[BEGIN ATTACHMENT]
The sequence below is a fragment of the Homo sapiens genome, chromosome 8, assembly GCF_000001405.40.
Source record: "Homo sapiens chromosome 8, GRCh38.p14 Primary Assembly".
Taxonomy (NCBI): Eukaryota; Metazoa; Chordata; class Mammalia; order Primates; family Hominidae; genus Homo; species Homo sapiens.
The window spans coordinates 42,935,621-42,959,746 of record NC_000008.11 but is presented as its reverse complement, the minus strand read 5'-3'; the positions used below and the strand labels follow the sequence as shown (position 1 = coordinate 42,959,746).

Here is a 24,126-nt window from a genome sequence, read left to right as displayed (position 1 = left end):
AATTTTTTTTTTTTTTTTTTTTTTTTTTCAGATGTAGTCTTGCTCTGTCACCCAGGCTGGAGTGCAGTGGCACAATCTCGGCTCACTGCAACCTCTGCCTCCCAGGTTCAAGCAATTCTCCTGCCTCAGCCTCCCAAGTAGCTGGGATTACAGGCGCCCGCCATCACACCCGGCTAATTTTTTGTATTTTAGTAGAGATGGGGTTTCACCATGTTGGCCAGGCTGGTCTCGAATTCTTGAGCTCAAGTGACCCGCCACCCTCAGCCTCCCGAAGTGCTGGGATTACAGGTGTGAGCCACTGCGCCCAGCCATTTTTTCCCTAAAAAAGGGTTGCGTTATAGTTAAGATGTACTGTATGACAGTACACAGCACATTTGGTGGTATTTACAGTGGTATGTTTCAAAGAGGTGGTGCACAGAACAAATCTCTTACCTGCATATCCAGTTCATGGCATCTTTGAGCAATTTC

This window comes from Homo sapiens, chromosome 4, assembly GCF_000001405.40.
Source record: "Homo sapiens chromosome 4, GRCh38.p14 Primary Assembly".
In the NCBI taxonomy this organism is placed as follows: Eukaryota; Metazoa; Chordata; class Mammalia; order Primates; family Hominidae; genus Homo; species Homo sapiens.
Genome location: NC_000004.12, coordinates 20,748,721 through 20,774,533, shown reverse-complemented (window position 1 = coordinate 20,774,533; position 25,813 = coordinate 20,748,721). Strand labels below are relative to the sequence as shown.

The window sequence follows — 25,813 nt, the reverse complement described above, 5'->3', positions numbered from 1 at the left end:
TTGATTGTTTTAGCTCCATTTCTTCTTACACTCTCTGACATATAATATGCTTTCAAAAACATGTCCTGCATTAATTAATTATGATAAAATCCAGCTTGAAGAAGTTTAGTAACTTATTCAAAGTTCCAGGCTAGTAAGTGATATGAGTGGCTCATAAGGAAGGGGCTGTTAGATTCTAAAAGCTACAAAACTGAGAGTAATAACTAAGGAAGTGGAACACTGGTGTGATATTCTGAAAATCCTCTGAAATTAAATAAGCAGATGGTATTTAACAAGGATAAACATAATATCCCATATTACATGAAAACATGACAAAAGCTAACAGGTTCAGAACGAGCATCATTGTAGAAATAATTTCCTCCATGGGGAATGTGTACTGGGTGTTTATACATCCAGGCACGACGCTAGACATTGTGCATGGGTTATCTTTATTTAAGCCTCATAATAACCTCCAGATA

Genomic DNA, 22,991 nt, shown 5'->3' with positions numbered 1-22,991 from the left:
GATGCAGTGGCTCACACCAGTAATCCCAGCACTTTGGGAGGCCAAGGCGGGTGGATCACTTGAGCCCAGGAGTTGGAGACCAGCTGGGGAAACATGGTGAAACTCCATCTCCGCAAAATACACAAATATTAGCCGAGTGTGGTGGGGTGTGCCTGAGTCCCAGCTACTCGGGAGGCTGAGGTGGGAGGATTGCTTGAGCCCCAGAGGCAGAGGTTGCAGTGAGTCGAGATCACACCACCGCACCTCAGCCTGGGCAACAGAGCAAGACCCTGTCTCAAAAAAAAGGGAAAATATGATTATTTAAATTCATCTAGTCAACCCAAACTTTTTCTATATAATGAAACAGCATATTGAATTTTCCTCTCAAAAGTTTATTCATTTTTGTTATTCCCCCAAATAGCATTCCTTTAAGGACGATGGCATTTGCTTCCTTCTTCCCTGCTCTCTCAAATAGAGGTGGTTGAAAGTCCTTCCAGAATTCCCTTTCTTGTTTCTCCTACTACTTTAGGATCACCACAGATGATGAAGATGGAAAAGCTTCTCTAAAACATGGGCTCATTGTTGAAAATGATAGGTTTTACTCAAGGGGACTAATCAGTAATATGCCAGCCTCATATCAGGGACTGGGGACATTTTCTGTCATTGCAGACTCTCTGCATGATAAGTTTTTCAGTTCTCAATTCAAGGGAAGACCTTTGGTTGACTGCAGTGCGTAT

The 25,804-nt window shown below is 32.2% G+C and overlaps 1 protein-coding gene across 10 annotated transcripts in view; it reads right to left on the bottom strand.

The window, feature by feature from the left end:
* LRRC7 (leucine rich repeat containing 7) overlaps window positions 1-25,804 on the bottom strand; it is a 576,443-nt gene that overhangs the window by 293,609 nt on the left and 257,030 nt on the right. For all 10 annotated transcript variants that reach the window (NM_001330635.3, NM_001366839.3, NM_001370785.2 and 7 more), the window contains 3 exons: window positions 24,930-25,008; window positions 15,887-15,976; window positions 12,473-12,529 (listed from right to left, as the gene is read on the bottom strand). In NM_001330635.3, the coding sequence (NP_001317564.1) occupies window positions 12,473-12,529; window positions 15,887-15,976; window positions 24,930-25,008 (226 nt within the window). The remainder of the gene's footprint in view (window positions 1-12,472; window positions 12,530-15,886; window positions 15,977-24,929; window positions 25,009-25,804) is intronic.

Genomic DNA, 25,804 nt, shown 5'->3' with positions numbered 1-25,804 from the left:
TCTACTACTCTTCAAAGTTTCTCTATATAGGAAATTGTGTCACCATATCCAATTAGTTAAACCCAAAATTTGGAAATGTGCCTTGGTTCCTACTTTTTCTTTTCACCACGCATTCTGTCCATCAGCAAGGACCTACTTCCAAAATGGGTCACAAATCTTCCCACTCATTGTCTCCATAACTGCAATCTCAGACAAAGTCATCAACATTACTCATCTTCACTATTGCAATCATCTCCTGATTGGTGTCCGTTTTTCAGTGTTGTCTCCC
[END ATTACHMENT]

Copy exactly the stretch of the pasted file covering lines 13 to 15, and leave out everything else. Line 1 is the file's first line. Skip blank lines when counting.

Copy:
Genomic DNA, 22,991 nt, shown 5'->3' with positions numbered 1-22,991 from the left:
GATGCAGTGGCTCACACCAGTAATCCCAGCACTTTGGGAGGCCAAGGCGGGTGGATCACTTGAGCCCAGGAGTTGGAGACCAGCTGGGGAAACATGGTGAAACTCCATCTCCGCAAAATACACAAATATTAGCCGAGTGTGGTGGGGTGTGCCTGAGTCCCAGCTACTCGGGAGGCTGAGGTGGGAGGATTGCTTGAGCCCCAGAGGCAGAGGTTGCAGTGAGTCGAGATCACACCACCGCACCTCAGCCTGGGCAACAGAGCAAGACCCTGTCTCAAAAAAAAGGGAAAATATGATTATTTAAATTCATCTAGTCAACCCAAACTTTTTCTATATAATGAAACAGCATATTGAATTTTCCTCTCAAAAGTTTATTCATTTTTGTTATTCCCCCAAATAGCATTCCTTTAAGGACGATGGCATTTGCTTCCTTCTTCCCTGCTCTCTCAAATAGAGGTGGTTGAAAGTCCTTCCAGAATTCCCTTTCTTGTTTCTCCTACTACTTTAGGATCACCACAGATGATGAAGATGGAAAAGCTTCTCTAAAACATGGGCTCATTGTTGAAAATGATAGGTTTTACTCAAGGGGACTAATCAGTAATATGCCAGCCTCATATCAGGGACTGGGGACATTTTCTGTCATTGCAGACTCTCTGCATGATAAGTTTTTCAGTTCTCAATTCAAGGGAAGACCTTTGGTTGACTGCAGTGCGTAT

The 25,804-nt window shown below is 32.2% G+C and overlaps 1 protein-coding gene across 10 annotated transcripts in view; it reads right to left on the bottom strand.